In 1962 Las Vegas gun collector and local gun store dealer Harry Mann, looking for ways to expand his business, put a small gun show together at the Stardust Hotel. Fifty three years later, that simple idea has developed into the world's great Arms and Armor collector's event.
Under the stewardship of renowned collector, dealer and publisher, Wallace Beinfeld, the Las Vegas Antique, Sporting Arms and Custom Knife maker's Show brings together hundreds of dealers, makers and collectors. Where else can one find the knowledgeable dealers, thousands of fine and historical firearms and handmade quality knives in the quantity and price range as can be found at the Las Vegas Show?
Unique in the industry, the Show attracts Collectors, interested legislators, members of many Governmental agencies, Hollywood personalities, collector organizations and dealers from around the world.
Recently acknowledged as the "Longest continuing running event in Las Vegas," 53 years, plans exist for several years into the future at the Riviera Hotel's 95,000 square feet convention center.
And, while the Mid Winter Show is one of a very few large scale, quality events, the Las Vegas Antique Arms Shows in the Spring and Fall, smaller in size, maintain the same level of quality merchandise offered to collectors.
When Harry Mann died in 1969, the Sahara's management asked Wally Beinfeld to take over the Show Producer's role. Beinfeld had shown award winning displays for several years, had helped to found collector's organizations and was actively involved in developing new markets for firearms.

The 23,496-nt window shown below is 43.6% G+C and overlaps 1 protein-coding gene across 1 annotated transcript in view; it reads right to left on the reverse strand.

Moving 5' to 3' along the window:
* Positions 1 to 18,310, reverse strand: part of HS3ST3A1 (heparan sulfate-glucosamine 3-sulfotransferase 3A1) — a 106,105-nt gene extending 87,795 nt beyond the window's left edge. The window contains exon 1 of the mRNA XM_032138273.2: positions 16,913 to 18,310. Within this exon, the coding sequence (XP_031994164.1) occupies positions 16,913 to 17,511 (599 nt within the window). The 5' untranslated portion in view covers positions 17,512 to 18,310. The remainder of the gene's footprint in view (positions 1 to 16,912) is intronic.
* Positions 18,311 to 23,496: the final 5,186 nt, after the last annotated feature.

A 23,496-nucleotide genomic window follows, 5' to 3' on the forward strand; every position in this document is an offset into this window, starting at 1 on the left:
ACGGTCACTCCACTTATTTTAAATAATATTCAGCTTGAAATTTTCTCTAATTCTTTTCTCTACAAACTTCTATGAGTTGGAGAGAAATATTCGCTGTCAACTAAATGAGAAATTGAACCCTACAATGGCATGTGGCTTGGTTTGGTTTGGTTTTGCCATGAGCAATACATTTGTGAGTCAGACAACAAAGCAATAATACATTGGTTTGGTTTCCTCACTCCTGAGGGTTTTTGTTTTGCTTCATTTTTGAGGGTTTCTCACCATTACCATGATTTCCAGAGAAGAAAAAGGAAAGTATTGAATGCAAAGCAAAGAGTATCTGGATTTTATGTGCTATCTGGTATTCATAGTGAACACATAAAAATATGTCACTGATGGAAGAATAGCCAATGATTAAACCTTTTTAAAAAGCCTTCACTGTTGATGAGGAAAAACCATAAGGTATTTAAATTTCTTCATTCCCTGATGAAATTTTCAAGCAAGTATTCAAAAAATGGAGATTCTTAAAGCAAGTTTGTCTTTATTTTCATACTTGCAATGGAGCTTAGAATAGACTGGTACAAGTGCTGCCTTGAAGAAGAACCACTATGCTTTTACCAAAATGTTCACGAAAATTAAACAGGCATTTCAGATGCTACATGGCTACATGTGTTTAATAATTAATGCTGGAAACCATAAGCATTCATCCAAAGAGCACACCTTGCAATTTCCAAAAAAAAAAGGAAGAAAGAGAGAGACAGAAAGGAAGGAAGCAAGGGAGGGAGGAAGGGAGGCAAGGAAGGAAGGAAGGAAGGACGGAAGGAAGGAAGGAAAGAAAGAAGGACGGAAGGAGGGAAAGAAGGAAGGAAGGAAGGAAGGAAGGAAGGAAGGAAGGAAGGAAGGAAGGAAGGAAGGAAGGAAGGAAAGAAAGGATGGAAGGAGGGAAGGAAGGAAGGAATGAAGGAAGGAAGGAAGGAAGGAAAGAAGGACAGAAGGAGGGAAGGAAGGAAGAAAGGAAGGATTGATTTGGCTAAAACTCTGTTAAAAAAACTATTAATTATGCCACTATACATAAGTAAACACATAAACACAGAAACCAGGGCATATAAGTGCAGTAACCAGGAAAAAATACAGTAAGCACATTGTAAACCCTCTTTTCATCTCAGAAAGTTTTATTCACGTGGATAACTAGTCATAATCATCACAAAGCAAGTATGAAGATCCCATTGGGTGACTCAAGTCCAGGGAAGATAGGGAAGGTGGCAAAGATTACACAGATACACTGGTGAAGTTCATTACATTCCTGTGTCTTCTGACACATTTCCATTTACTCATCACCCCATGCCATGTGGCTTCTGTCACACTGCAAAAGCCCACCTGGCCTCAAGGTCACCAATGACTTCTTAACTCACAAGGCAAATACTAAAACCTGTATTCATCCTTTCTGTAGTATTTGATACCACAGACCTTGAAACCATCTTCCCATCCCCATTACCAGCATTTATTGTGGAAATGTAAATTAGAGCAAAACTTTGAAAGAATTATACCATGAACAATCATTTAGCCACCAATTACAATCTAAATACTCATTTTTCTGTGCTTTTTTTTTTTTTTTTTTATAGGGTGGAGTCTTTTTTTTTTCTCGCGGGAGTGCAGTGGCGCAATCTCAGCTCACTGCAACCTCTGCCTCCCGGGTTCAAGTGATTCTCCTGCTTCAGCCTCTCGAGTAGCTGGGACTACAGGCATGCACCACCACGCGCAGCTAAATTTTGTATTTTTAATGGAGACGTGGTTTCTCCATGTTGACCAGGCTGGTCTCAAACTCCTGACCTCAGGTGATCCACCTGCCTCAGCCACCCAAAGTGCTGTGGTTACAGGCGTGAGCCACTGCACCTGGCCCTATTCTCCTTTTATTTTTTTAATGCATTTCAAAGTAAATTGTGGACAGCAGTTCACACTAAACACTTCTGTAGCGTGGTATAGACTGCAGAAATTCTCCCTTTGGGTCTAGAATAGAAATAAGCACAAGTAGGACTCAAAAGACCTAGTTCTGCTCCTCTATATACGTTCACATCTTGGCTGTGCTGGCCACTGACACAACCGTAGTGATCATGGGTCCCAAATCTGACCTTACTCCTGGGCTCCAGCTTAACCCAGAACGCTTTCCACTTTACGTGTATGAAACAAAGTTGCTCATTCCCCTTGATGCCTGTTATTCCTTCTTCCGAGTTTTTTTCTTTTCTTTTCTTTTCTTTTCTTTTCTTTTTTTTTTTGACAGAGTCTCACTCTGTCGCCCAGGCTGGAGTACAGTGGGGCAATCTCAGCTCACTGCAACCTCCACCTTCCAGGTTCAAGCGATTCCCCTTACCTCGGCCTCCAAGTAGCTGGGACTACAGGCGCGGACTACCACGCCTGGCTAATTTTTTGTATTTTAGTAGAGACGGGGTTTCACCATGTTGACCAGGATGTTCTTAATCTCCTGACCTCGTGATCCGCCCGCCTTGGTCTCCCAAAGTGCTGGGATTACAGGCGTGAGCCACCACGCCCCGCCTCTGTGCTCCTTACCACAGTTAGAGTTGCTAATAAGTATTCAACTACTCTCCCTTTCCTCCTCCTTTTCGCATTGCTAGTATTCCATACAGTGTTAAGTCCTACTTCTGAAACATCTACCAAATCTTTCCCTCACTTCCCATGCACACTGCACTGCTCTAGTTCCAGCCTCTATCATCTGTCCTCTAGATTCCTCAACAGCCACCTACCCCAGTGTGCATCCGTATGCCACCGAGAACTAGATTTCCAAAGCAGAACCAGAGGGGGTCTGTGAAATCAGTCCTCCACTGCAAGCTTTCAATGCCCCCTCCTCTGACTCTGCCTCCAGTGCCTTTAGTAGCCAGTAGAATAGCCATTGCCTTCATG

As a member of Colt Firearm's product development committee, Beinfeld had the opportunity to meet and work with many key marketers. Contacts that would help increase the size, scope and impact of the Las Vegas Shows.
Traveling the country, attending ten or twelve Gun Shows a year, personally working with collector organizations to expand their reach into the market, under Beinfeld's stewardship, the Las Vegas Show began to grow in size, scope and prestige. In 1969, the Show was held in a four thousand square foot room. About 50 exhibitors and collectors set up and one hundred members of the public came to see Herb Glass, Arnold Chernoff, Jim Serven, John Malloy, Norm Flayderman, Bob Cherry and many of the other "Giants" of the industry.
Today, more than six hundred exhibitors offering or just showing fine merchandise, a dozen collector organizations, manufacturers of quality sporting arms, more than a hundred custom handmade knife-makers and several thousand interested collectors join together at the Winter Show. You can still meet some of the "Giants" as well as more contemporary great dealers, Mitch Luksich, Greg Martin, John Gangel, Mike Clark and dozens more.
Happily, the participation of "Giants" of the industry at the Show has paralleled the growth in size and scope of products offered.
With the passing of Wally Beinfeld, Karen and Paul Balfour will continue Wally's legacy.